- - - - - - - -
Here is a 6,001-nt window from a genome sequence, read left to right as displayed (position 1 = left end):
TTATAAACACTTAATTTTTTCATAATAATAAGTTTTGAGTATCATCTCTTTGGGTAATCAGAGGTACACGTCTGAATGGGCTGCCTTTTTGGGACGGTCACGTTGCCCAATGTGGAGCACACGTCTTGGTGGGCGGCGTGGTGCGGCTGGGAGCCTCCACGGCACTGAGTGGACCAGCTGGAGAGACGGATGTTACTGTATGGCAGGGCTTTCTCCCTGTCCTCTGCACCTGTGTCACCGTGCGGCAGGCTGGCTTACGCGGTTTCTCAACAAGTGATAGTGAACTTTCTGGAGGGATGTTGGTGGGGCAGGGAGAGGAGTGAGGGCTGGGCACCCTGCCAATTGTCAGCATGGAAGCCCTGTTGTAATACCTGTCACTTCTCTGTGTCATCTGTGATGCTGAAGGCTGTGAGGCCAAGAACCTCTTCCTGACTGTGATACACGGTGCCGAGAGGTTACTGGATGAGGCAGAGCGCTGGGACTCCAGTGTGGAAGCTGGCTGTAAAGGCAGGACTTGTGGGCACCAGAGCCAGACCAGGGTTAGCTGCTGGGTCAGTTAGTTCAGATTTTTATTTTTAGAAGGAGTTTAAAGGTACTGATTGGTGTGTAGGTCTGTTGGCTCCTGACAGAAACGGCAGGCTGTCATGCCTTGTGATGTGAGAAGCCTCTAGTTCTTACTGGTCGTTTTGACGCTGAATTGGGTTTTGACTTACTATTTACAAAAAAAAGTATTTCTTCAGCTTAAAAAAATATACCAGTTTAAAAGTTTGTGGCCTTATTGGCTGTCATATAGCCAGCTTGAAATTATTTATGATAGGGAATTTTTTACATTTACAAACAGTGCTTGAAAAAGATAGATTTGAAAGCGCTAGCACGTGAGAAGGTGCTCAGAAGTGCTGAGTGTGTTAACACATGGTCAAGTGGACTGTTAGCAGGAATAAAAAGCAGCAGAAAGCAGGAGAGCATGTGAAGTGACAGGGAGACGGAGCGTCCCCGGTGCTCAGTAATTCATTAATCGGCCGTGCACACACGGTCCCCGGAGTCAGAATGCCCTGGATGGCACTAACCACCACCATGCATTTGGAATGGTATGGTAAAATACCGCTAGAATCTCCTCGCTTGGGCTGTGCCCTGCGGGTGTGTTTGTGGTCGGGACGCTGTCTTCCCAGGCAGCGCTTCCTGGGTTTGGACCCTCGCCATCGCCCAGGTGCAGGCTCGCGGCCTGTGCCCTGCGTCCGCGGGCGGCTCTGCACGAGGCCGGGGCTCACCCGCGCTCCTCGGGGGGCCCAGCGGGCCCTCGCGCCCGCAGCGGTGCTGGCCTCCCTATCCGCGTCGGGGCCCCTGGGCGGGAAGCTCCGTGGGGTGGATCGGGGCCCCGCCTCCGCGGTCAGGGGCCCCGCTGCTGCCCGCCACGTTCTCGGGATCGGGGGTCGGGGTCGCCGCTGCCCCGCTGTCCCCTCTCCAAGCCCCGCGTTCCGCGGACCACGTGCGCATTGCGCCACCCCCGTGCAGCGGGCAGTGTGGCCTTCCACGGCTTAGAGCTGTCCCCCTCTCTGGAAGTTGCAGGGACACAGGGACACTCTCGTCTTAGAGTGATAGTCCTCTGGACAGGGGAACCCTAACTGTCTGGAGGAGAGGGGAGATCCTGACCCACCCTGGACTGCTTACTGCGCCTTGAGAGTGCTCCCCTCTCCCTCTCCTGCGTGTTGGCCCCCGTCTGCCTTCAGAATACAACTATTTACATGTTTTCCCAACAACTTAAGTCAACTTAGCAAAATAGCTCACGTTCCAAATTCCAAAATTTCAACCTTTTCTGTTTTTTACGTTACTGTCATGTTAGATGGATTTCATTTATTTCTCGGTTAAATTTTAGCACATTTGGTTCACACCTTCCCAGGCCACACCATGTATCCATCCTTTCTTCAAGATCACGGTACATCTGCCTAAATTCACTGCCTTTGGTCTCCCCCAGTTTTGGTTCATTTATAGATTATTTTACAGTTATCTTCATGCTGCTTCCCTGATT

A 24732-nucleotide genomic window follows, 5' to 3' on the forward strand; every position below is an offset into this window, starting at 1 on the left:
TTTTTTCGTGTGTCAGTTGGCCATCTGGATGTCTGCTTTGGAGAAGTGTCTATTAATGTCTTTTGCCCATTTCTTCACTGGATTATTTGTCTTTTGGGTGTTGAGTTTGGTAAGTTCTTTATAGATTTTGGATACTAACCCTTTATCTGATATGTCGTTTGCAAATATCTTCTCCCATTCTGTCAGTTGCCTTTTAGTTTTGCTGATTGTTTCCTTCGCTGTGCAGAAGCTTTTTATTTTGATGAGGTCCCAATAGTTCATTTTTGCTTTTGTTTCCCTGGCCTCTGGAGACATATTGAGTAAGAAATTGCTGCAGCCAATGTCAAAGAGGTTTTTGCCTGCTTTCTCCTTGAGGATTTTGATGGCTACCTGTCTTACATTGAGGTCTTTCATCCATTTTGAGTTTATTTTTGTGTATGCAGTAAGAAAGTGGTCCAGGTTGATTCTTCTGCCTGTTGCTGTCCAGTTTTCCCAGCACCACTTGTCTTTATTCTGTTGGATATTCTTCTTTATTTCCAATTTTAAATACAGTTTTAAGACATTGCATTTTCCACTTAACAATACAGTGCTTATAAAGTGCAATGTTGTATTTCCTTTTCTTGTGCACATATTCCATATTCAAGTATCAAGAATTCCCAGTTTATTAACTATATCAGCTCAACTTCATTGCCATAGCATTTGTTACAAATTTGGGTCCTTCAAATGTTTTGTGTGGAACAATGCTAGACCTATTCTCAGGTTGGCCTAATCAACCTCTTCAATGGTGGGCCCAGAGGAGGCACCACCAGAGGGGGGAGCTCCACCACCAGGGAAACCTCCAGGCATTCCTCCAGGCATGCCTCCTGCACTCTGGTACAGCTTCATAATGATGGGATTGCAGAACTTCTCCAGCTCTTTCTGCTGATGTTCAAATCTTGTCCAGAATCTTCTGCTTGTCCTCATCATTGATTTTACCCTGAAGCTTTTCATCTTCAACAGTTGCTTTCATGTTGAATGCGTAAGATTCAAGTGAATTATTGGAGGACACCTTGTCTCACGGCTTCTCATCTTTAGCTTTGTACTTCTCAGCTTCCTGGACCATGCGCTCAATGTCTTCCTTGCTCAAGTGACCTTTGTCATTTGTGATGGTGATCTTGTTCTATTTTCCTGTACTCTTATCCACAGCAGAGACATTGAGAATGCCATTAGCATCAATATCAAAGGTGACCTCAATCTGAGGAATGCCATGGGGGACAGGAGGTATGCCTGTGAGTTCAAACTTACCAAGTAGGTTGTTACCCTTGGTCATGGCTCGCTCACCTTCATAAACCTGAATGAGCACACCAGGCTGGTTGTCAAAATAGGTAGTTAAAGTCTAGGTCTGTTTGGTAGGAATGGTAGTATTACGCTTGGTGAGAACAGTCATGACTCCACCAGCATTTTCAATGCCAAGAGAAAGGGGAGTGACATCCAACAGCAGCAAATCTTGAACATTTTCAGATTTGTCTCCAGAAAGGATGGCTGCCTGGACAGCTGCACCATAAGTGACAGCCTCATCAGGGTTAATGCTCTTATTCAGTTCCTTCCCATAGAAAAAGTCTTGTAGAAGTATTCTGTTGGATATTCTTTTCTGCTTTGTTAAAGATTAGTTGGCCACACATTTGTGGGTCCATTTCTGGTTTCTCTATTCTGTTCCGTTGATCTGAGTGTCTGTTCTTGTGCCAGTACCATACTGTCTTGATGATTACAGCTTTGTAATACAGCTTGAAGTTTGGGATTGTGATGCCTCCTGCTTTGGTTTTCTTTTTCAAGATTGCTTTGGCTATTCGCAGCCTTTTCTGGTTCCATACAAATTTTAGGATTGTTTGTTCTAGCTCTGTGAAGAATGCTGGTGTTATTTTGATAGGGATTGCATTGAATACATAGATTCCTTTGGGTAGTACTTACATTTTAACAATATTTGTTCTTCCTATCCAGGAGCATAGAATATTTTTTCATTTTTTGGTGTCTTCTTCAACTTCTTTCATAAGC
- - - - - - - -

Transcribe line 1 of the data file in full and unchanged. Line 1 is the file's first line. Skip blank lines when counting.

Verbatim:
Here is a 6,001-nt window from a genome sequence, read left to right as displayed (position 1 = left end):